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Non-Hodgkin's lymphoma


Non-Hodgkin lymphoma (also known as non-Hodgkin’s lymphoma, NHL, or sometimes just lymphoma) is a cancer that starts in white blood cells called lymphocytes, which are part of the body’s immune system.1


Lymphoma affects the body’s lymph system (also known as the lymphatic system). The lymph system is part of the immune system, which helps fight infections and some other diseases. It also helps fluids move through the body. Lymphomas can start anywhere in the body where lymph tissue is found. The major sites of lymph tissue are lymph nodes, spleen, bone marrow, thymus, adenoids and tonsils and digestive tract.1



There are many different types of non-Hodgkin lymphoma (NHL), so classifying it can be quite confusing (even for doctors). Several different systems have been used, but the most recent system is the World Health Organization (WHO) classification. The WHO system groups lymphomas based on:1


  • The type of lymphocyte the lymphoma starts in
  • How the lymphoma looks under a microscope
  • The chromosome features of the lymphoma cells
  • The presence of certain proteins on the surface of the cancer cells1



Some common signs and symptoms include:2


  • Enlarged lymph nodes
  • Chills
  • Weight loss
  • Fatigue (feeling very tired)
  • Swollen abdomen (belly)
  • Feeling full after only a small amount of food
  • Chest pain or pressure
  • Shortness of breath or cough
  • Severe or frequent infections
  • Easy bruising or bleeding2


Some people with Non-Hodgkin lymphoma have what are known as B symptoms:2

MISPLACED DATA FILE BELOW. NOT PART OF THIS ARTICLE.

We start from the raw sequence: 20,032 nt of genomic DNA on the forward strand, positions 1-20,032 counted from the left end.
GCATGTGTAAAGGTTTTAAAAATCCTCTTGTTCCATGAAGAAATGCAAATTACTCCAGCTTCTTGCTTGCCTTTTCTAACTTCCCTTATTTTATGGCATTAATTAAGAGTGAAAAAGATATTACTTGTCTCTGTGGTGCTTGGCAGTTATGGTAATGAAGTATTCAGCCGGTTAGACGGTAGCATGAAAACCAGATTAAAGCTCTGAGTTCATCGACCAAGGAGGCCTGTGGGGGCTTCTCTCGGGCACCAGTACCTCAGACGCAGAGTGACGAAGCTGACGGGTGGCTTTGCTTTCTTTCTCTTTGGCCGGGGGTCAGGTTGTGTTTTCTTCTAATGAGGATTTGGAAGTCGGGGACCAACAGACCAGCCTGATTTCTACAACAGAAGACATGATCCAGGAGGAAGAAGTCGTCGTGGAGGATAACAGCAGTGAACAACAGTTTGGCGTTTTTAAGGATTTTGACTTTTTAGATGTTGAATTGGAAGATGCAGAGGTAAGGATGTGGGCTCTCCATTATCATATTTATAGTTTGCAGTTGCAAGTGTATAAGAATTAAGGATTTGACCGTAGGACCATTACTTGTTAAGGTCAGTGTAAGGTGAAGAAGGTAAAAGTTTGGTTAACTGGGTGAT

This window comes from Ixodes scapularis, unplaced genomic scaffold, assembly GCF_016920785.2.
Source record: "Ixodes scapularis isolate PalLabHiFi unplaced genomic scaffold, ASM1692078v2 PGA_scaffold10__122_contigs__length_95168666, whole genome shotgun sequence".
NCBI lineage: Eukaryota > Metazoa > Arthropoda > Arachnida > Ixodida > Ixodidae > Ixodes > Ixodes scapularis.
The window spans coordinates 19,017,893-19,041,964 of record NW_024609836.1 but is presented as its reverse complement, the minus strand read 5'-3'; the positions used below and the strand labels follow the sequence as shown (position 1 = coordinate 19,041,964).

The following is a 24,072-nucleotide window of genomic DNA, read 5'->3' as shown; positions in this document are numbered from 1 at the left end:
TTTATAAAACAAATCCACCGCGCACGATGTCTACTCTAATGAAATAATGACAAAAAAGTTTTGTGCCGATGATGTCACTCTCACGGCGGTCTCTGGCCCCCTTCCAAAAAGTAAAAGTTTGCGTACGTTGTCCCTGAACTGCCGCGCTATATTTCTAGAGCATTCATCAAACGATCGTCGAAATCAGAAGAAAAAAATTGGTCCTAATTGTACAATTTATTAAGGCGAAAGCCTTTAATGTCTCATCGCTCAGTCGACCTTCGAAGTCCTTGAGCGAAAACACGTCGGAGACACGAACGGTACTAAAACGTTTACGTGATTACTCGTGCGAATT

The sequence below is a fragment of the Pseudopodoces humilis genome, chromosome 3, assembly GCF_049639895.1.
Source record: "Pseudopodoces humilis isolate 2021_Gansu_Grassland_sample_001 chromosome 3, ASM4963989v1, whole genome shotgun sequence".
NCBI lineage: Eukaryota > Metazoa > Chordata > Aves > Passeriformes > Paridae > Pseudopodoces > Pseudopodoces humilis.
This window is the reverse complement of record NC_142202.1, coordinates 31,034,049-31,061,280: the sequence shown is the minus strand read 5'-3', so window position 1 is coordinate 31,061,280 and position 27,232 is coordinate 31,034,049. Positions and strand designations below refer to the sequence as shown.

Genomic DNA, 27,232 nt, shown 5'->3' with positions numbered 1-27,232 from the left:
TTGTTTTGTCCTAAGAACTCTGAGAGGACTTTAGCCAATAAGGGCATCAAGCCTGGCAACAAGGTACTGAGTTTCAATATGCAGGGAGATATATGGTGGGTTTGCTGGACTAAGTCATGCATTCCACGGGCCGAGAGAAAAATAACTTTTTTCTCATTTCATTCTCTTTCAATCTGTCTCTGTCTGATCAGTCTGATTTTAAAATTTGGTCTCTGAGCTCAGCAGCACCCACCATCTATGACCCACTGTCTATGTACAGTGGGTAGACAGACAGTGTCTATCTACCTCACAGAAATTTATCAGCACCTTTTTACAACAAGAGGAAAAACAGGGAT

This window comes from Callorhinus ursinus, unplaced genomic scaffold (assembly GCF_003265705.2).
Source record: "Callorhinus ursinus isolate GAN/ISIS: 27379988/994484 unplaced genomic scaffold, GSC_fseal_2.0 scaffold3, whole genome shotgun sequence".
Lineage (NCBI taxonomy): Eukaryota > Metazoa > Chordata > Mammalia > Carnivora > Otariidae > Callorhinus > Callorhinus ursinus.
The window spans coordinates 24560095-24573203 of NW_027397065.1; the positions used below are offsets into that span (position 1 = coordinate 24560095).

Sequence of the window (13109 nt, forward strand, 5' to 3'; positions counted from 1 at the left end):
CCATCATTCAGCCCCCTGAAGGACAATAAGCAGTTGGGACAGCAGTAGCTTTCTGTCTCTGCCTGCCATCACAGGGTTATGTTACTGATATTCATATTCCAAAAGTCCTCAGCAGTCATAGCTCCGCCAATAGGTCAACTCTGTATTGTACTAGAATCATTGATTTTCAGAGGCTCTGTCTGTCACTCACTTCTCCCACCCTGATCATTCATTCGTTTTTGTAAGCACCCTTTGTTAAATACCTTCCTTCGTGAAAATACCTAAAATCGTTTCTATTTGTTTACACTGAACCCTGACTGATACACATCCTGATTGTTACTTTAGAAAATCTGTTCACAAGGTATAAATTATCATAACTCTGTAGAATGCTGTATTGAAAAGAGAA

• Fever (which can come and go over several days or weeks) without an infection
  • Drenching night sweats
  • Weight loss without trying (at least 10% of body weight over 6 months)2


Causes and Risk Factors

Researchers have found that non-Hodgkin lymphoma (NHL) is linked with a number of risk factors, but the cause of most lymphomas is not known.2


  • Age: 60 years of age and older
  • Gender: NHL is higher in men than in women
  • Race, ethnicity, and geography: Worldwide, NHL is more common in developed countries, with the United States and Europe having some of the highest rates.
  • Family History: Having a first degree relative (parent, child, sibling) with NHL increases the risk of developing NHL.
  • Exposure to certain chemicals and drugs
  • Radiation exposure
  • Having a weakened immune system
  • Autoimmune diseases
  • Certain infections
  • Body weight and diet
  • Breast implants3


Mantle Cell Lymphoma | CELL-DYN Ruby
1. What Is Non-Hodgkin Lymphoma?
2. Signs and Symptoms of Non-Hodgkin Lymphoma.
3. Non-Hodgkin Lymphoma Risk Factors.
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